Storm Aftermath

Hurricane Hugo proved to be the most expensive storm in Charleston’s history, with damages exceeding $6 billion, $33 million at MUSC alone. However, even amid such destruction, within two weeks staff and students resumed their normal routines.

Across campus continued power and water outages hampered both repairs and daily activities. There was no refrigeration for the blood bank; CT and MRI scanners were down and electronic patient files were lost. A lack of running water in the Institute of Psychiatry gave rise to a toilet patrol that cleaned commodes; the National Guard trucked in drinking water daily.

MUSC staff hosed out spaces caked in mud. Receding floodwaters combined with the September heat to produce thick black mold, which was painstakingly removed.

For MUSC employees the fear and anxiety of the storm was doubled as they balanced securing their homes and families with meeting their professional obligations and duties. As staff repaired damaged buildings, they too slowly recuperated from the trauma of the storm.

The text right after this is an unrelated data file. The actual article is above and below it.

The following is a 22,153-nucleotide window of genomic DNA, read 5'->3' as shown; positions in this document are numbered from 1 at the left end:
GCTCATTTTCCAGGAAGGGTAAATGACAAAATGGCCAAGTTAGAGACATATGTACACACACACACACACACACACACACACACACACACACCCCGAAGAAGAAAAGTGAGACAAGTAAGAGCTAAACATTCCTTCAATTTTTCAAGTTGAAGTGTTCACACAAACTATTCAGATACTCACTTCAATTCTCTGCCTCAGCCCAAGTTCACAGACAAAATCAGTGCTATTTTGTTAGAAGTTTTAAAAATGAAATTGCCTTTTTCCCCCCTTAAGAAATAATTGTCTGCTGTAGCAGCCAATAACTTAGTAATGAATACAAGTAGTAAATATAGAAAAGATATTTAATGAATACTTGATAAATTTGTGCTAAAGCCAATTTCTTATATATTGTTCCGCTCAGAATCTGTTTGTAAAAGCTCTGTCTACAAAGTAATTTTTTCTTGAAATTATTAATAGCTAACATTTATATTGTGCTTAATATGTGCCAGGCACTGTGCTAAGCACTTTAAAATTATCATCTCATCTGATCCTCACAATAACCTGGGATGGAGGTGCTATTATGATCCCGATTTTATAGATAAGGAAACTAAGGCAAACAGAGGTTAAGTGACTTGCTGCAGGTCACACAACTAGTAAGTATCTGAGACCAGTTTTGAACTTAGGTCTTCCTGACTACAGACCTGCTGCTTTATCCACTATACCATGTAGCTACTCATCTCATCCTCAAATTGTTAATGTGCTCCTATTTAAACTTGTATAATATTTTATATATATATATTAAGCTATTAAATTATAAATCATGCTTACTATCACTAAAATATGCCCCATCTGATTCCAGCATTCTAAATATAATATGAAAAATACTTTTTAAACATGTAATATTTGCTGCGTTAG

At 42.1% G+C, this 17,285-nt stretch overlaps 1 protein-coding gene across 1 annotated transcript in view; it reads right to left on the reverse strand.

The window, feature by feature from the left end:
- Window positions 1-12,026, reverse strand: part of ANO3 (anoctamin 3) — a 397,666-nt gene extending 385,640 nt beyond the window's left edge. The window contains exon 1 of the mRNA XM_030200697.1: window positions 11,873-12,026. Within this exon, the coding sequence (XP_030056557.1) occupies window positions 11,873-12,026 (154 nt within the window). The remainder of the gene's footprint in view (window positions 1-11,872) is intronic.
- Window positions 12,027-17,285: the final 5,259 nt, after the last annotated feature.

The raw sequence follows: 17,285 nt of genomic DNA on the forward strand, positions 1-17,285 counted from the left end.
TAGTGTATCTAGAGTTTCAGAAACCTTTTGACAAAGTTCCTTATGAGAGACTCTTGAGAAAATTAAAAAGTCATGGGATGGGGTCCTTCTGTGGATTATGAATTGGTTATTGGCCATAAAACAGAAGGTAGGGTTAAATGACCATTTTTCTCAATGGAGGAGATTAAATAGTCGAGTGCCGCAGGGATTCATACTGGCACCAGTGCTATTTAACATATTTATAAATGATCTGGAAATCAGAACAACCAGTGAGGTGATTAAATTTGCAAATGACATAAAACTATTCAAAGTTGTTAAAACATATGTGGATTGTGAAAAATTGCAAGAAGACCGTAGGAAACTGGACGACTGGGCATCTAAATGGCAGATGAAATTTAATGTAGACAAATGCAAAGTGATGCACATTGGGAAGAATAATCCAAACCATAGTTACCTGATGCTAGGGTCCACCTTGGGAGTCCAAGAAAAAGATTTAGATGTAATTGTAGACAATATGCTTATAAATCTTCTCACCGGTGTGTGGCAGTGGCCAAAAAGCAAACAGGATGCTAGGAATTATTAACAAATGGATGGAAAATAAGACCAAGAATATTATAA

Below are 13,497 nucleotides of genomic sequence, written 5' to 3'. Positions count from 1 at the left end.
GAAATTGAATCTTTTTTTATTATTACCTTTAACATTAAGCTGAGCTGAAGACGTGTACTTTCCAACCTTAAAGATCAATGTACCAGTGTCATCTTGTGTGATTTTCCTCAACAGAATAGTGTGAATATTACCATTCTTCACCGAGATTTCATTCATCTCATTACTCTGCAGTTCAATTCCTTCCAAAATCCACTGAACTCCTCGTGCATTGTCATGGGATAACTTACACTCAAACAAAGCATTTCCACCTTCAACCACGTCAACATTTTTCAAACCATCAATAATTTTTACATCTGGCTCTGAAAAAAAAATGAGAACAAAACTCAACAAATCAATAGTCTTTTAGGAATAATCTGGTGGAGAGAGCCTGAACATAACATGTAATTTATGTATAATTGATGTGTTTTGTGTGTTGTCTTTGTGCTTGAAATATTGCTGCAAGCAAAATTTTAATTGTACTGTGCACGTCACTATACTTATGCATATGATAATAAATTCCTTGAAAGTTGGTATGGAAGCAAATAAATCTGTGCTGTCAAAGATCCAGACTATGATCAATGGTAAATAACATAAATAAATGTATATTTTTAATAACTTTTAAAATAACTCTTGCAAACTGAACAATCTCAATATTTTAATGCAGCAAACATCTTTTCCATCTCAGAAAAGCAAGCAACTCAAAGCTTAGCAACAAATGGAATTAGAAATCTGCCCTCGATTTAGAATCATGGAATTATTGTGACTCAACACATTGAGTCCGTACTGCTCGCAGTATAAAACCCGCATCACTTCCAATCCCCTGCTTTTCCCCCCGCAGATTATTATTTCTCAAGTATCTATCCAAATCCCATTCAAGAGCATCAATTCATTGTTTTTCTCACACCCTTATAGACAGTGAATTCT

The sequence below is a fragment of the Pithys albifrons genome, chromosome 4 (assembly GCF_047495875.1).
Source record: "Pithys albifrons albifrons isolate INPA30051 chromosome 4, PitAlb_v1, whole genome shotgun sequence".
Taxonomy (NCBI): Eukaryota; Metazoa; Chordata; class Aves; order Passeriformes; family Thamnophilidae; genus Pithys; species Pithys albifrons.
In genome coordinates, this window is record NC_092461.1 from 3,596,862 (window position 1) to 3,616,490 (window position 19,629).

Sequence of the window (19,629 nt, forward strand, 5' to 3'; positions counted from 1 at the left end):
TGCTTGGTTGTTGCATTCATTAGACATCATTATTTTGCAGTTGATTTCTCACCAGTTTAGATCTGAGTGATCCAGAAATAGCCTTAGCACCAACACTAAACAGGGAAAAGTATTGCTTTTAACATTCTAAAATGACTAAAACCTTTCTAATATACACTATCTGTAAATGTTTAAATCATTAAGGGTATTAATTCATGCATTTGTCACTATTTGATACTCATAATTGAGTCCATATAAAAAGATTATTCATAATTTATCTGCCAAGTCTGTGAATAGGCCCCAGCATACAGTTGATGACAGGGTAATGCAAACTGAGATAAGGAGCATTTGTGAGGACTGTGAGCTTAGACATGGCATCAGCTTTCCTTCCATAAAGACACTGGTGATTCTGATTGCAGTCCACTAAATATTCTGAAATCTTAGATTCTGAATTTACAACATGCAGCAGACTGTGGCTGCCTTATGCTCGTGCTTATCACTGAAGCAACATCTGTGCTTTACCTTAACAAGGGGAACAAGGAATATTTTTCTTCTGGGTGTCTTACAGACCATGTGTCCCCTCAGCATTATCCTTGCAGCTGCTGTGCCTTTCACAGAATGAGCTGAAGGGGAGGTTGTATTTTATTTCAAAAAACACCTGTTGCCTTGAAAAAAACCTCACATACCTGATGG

A few days after the storm, staff from the Institute of Psychiatry gathered for a cookout at which they shared food that would otherwise spoil and celebrated their recovery.

MUSC Administration provided relief aid for the hospital and university employees. It established a child-care center on campus to accommodate staff whose children had nowhere to go until the schools reopened. It also offered staff and patients access to volunteer psychologists who worked to address the inevitable anxiety and trauma.

Private citizens and organizations stepped up to provide relief to those in the MUSC community: money and clothes were loaned; food and homes were shared. Sharon Hoffman, dean of the College of Nursing, raised $26,384 in cash and pledges for nursing students’ tuition.

Catherine Ceips, director of MUSC’s volunteer services, described this spirit of unity: “The response of MUSC employees and students has been enthusiastic. [They] feel good about making a contribution to the relief effort.”